In the Northern hemisphere, we are just inching past the Winter Solstice.  Through Advent and Christmas overwhelm, through the longest nights and the gradual loss of sunlight, we are back now into growing light.

As someone who has often felt that lack of sunlight in my body and spirit, I know the relief when the earth spirals back into the growing-daylight part of the year.  Maybe you do, too. The daylight grows, at last, a relief.

Before we head too far into the sunshine, though, I want to invite us white folk in particular to take a moment.

We hear these words from John’s Gospel a lot during Advent and Christmas:  “The light shines in the darkness, and the darkness did not overcome it.” (John 1:5, NRSV)

https://upload.wikimedia.org/wikipedia/commons/2/25/Candles_in_Love_07406.jpg
photo via

We say these words and cling to light, in candles and LED strands and more candles and more LEDs and shopping malls lit up with fluorescent sales beyond flashing-lit sales.

Have you noticed this?  Unceasing, incessant light.  All year round, actually.

Unceasing.

Incessant.

At the same time, we are taught to fear darkness, to avoid darkness at all costs.  Darkness is something to be endured, overcome. Darkness is evil, scary, bad, sinful.  The dark side of the Force?  The Dark Lord?  These “dark” times we live in?

We are even taught to punish darkness.

But here are two things about John’s words.

First, in John’s time, people lived much more connected to the cycles of earth that honored times of light and dark.

We now live so disconnected from those cycles we forget that darkness is necessary for life.  The darkness of winter is just as vital as the brightness of summer.

Seeds, and dreams, germinate in darkness.

Seeds, and bodies, rest in darkness.

Darkness, without light, leads to death.  But light, without darkness, also leads to death.

Light without darkness burns our skin, damages our eyes, dehydrates our souls.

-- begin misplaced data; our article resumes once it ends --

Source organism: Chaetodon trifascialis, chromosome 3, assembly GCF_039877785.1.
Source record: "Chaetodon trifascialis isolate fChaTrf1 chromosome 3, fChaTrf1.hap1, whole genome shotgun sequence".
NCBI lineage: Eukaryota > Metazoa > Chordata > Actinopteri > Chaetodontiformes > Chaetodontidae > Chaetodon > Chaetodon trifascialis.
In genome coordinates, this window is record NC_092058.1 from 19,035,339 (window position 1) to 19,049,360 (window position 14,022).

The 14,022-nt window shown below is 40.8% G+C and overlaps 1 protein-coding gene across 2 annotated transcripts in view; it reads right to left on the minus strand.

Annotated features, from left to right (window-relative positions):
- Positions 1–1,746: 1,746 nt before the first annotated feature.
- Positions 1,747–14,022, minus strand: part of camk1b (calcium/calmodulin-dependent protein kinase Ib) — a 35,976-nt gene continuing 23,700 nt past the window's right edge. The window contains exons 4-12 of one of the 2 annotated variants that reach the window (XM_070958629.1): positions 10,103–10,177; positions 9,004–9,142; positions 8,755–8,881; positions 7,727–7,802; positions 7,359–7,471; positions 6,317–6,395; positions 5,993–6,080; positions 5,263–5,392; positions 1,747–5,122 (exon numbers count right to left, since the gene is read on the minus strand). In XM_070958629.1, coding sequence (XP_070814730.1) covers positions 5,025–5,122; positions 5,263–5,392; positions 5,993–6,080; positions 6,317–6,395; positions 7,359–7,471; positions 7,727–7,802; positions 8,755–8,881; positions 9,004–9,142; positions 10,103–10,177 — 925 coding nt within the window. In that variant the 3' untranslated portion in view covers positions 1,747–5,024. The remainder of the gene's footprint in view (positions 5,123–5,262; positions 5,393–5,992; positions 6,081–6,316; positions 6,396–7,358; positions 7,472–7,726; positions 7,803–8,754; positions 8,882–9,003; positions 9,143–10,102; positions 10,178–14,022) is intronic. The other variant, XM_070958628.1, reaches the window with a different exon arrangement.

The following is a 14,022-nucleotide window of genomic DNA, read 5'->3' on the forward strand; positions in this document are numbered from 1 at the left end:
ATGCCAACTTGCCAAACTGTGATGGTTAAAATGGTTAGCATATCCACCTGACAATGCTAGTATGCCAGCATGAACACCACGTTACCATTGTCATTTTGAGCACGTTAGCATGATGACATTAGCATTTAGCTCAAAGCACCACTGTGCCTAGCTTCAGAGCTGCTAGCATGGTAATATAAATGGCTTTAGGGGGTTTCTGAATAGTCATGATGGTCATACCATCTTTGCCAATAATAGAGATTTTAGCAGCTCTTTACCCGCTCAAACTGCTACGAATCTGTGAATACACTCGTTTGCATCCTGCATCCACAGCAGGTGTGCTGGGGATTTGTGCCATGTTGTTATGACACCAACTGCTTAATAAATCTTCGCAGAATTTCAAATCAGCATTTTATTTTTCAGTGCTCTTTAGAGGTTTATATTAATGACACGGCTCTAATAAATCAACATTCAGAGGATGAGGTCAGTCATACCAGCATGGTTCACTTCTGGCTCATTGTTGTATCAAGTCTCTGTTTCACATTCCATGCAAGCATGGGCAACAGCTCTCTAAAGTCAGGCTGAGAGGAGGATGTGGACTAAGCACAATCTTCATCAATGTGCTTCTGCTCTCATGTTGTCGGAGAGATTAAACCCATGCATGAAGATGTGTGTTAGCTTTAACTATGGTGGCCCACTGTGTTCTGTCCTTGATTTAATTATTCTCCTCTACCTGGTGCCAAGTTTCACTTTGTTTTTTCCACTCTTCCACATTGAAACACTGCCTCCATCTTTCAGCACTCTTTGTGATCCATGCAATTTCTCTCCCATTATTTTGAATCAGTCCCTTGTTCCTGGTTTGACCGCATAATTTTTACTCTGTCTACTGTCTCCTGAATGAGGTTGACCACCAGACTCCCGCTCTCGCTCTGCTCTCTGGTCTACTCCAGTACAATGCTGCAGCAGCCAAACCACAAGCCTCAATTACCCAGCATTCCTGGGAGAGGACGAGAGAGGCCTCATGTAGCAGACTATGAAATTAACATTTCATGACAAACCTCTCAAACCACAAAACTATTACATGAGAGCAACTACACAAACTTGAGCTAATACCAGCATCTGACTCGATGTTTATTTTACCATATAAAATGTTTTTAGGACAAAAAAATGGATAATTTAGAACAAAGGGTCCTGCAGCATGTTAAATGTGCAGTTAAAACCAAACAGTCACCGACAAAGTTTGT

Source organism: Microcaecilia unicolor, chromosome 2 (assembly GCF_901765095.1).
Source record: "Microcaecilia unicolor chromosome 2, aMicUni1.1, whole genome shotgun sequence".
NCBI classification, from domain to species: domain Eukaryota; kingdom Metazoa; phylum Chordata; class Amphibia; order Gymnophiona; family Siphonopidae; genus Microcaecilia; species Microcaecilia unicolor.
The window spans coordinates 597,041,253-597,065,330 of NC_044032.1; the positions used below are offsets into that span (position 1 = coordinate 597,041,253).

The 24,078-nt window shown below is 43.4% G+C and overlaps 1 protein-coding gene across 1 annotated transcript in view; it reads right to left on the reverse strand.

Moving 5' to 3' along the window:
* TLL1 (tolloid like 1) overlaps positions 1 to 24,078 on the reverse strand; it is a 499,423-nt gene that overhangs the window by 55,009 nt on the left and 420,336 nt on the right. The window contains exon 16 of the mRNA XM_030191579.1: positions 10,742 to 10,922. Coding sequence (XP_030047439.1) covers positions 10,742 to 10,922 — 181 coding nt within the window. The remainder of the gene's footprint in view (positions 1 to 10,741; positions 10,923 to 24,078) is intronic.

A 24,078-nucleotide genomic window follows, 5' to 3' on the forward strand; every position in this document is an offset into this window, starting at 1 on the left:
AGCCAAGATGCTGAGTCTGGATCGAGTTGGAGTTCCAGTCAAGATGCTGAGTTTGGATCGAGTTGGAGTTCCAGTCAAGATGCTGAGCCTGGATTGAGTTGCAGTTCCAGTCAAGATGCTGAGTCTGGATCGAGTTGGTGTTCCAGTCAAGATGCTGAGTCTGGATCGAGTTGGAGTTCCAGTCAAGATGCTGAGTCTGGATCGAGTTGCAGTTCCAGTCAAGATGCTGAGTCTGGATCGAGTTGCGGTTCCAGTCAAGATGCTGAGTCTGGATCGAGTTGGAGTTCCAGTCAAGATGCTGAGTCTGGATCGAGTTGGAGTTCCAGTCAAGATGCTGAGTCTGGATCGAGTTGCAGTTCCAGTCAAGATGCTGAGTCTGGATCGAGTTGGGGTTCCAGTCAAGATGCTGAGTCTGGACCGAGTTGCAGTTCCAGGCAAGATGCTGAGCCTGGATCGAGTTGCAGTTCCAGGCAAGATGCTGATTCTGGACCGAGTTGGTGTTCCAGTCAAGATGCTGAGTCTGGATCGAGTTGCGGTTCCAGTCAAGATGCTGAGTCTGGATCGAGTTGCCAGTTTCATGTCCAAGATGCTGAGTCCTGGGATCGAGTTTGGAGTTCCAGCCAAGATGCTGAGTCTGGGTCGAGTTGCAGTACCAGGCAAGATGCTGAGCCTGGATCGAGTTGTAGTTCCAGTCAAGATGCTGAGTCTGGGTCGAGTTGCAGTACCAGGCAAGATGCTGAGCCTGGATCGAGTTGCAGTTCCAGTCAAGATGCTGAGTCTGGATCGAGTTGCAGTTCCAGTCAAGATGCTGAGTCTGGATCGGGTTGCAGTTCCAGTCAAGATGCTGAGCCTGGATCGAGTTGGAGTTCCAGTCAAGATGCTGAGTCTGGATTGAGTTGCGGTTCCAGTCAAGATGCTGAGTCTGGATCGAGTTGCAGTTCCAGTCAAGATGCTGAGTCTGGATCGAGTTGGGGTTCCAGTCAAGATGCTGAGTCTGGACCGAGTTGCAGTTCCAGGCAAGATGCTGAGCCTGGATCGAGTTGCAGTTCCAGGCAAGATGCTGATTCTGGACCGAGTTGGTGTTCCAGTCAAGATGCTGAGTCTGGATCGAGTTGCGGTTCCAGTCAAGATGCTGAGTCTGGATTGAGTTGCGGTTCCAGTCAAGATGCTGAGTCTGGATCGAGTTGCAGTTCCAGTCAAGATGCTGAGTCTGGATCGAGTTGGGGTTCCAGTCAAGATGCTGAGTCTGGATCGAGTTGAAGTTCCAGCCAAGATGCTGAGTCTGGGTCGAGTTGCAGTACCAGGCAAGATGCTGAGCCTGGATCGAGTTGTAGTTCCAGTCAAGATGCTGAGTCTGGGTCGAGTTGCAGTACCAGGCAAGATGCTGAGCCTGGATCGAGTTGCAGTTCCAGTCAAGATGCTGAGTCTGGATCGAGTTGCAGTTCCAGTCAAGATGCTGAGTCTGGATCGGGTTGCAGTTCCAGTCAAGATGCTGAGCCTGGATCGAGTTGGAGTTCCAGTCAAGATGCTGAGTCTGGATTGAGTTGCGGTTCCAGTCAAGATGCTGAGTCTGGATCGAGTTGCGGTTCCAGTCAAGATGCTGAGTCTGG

Unceasing, incessant light, leads also to death.

Notice, John does not say that light vanquishes darkness.  Rather, light and darkness are brought into balance. One does not overcome the other.

Second, in John’s time, darkness-as-evil was not yet mapped onto bodies as it came to be with the development of white supremacy and the colonization, genocide, and enslavement of brown and Black bodies.   At the same time light-as-good was mapped onto light-skinned bodies, becoming whiteness.

Whites made theological claims about the meaning of Black and brown bodies:  scary, savage, uncivilized, brutish, devilish. . . The same words we hear now in excusing the killing, policing, and containing of brown and Black people:  thug, demon, threat, terrorist, criminal.

As white folk, our eyes are damaged with whiteness, distorting our capacity to perceive dark-skinned bodies as anything other than something to fear, to avoid (i.e. segregation), to punish.

Our world cannot afford for white folk to go on with this damaged perception.  So as we shift into the season of growing light, let’s also practice embracing darkness.

Let’s examine our vocabulary in our everyday conversations, our liturgies and sermons, our social media posts.  Language matters:  stopping to think about our words helps disrupt the embedded whiteness in our heads that creates meaning for us, and allows us to create new, more just meaning.  We can say, for example, “these are difficult …challenging…heartbreaking… times,” rather than “dark” ones.  We can give thanks for darkness’s gifts.

https://upload.wikimedia.org/wikipedia/commons/4/4e/VW_Two_Candles.jpg
photo via

And, let’s find ways to connect to earth’s rhythms, the inward-outward spiraling of light-dark so necessary for life in abundance.  When you plant your spring seeds, for example, ponder what it means that seeds are sown into the earth’s darkness, that the roots stay in the dark as the flower unfurls into sunlight.

With practice, we can re-train our vision, our hearts, our souls to perceive differently, to resist the unceasing, incessant message of darkness-and-dark-bodies-as-evil being beamed into us like a searchlight.  With practice, we can reclaim our vision, our hearts, our souls for the beloved community.

On Christmas Eve, many of us will sing “Silent Night” in darkened sanctuaries gradually illumined by single candles lit flame by flame.

The candlelight is beautiful.  The darkness makes it so.


(Featured image via)


Rev. Anne Dunlap is a pastor, activist, and herbal warrior; the Faith Coordinator for SURJ; and UCC Community Minister who lives on Haudenosaunee land currently called Buffalo, NY. She is committed to fierce love and collective liberation, working in freedom movements with folks across race, gender, and class lines for nearly 30 years.  Follow her on Twitter/Insta @fiercerev. Her website is fiercerevremedies.com.


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4 thoughts on “The Pastoral Is Political: Embracing the Darkness

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